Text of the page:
Divergent Light rainbows

Fogbows have a similar origin to rainbows. For this reason, Christian Fenn, who had previously photographed fogbows made by divergent light, decided to attempt to image a divergent light rainbow. On 19th April in Hammelburg, Bavaria he managed, in pouring rain, to image a rainbow formed by light from car headlamps.

A divergent light source can actually produce a multiplicity of rainbows, not only of angle 42° but at larger angles also. The net result is that the bows overlap and a discrete coloured arc is no longer visible. Another negative factor is that the rainbow cannot develop a high intensity like those sourced by the sun because only a narrow range of rays fall on the “rainbow cone” having its tip at the observers eye. To see a divergent light bow it is necessary to be far away from the light source so that its rays are as parallel as possible and develop a bow of sufficient contrast.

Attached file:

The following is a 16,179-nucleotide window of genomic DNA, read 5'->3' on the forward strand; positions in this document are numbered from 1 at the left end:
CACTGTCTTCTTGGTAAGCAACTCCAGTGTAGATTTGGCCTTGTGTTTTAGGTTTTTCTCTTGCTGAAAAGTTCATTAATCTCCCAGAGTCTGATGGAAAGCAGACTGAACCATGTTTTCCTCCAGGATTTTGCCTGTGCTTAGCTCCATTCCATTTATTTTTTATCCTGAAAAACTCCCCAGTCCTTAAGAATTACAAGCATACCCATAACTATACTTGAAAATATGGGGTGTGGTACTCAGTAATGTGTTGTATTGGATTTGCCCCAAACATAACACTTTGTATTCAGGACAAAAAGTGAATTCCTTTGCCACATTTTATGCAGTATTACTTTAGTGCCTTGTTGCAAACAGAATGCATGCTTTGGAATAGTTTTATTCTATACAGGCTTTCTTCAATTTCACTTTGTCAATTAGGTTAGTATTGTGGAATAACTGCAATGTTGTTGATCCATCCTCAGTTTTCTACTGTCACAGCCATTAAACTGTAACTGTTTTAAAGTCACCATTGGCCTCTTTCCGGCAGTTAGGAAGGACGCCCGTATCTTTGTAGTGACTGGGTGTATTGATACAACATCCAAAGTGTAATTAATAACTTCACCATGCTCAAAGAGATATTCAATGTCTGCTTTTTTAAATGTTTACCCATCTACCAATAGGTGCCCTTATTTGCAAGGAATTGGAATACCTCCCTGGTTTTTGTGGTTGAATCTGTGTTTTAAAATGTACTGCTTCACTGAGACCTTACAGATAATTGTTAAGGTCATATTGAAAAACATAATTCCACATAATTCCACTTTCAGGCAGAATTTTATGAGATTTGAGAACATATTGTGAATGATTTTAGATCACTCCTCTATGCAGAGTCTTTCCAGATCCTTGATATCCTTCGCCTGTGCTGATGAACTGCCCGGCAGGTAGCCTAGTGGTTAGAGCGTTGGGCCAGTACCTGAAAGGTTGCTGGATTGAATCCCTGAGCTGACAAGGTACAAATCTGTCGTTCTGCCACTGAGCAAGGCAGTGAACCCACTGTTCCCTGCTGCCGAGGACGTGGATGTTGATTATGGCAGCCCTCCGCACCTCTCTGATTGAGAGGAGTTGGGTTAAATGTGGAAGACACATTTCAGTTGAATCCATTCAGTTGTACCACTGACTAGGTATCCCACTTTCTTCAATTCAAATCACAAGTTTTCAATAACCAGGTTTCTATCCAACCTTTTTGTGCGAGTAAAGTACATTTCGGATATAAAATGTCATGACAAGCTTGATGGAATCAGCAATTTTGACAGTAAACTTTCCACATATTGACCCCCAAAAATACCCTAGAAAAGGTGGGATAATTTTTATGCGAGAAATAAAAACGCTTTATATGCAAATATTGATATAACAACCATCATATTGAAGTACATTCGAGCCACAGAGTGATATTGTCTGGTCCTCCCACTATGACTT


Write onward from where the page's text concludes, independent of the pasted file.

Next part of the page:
In the photograph the divergent light bow is wider horizontally than vertically. This is because the two car headlamps each form bows and so produce an apparent broadening.

Here is an article from Christian Fenn about this topic.

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Posted on May 14, 2011, in observations, rainbow and fogbow, theory and tagged , , . Bookmark the permalink. 1 Comment.

  1. Michael Ellestad said…

    I made a fine example of a divergent light rainbow when rain in the form of mist droplets and both bows were colorful and well-defined.

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